Sam Pearlstein, the aerospace analyst at Wells Fargo, predicted a production rate cut today in a research note for the Boeing 777.
An announcement could come as early as this year, he writes.
Pearlstein, one of our favorite aerospace analysts, reached a conclusion similar to one we came to a few months ago: Boeing won’t be able to sustain the current production rate of 8.3/mo to bridge the 777 Classic to the 777X, which has a planned entry into service in 2020 (Boeing would like to advance this to 2019).
Pearlstein initially predicts a rate cut to 7/mo, followed by another to 5/mo. We believe a cut to 5/mo will be required, though a “step-down” rather than a “leap-down” along the lines Pearlstein suggests is certainly possible and would be in keeping with Boeing practice.
Analysis. We estimate Boeing will need to see demand for 600 777s (i.e., six years at 100/yr) to sustain current build rates until the 777X is available. Our analysis suggests Boeing could come up ~125 units short of this target. This conclusion is highly sensitive to assumptions of global capacity growth, aircraft retirement rates, and competitive dynamics with the Airbus A350-1000. In other words, actual demand could be somewhat better – or worse – than our forecast.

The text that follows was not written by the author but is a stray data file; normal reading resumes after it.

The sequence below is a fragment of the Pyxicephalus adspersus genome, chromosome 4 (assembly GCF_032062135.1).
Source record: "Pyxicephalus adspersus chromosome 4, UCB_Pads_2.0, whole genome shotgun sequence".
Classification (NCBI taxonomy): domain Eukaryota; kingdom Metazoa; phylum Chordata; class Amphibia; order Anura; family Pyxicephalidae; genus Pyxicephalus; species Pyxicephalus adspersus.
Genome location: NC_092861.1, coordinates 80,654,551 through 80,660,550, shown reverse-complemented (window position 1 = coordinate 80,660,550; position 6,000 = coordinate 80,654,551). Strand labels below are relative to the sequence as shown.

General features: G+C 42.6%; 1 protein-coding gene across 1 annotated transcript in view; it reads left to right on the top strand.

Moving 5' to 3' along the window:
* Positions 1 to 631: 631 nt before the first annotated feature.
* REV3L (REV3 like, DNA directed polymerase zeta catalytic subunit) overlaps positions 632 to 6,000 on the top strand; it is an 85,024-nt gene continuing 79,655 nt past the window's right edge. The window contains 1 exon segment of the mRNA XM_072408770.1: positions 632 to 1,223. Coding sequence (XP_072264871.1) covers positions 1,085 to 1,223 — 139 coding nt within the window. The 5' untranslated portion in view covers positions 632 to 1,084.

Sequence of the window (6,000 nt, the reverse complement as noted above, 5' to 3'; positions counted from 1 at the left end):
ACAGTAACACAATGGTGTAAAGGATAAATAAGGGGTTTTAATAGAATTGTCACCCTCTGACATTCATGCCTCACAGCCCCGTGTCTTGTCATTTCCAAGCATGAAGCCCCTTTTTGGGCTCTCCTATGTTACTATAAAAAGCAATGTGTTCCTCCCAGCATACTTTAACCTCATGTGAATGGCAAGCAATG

Rate Cut Likely. Assuming our estimates are reasonable, Boeing will have to cut the 777 build rate – with an announcement possible as early as year-end. We would expect the initial cut to revert back to the previous 7/mo; should the order skyline continue to show a large gap, a subsequent cut to 5/mo is possible.
Boeing CEO Jim McNerney said on the 1Q2014 earnings call that he believes full rate production can be maintained to the 777X EIS when current firm orders, options, letters of intent and sales campaigns are considered. We don’t think so.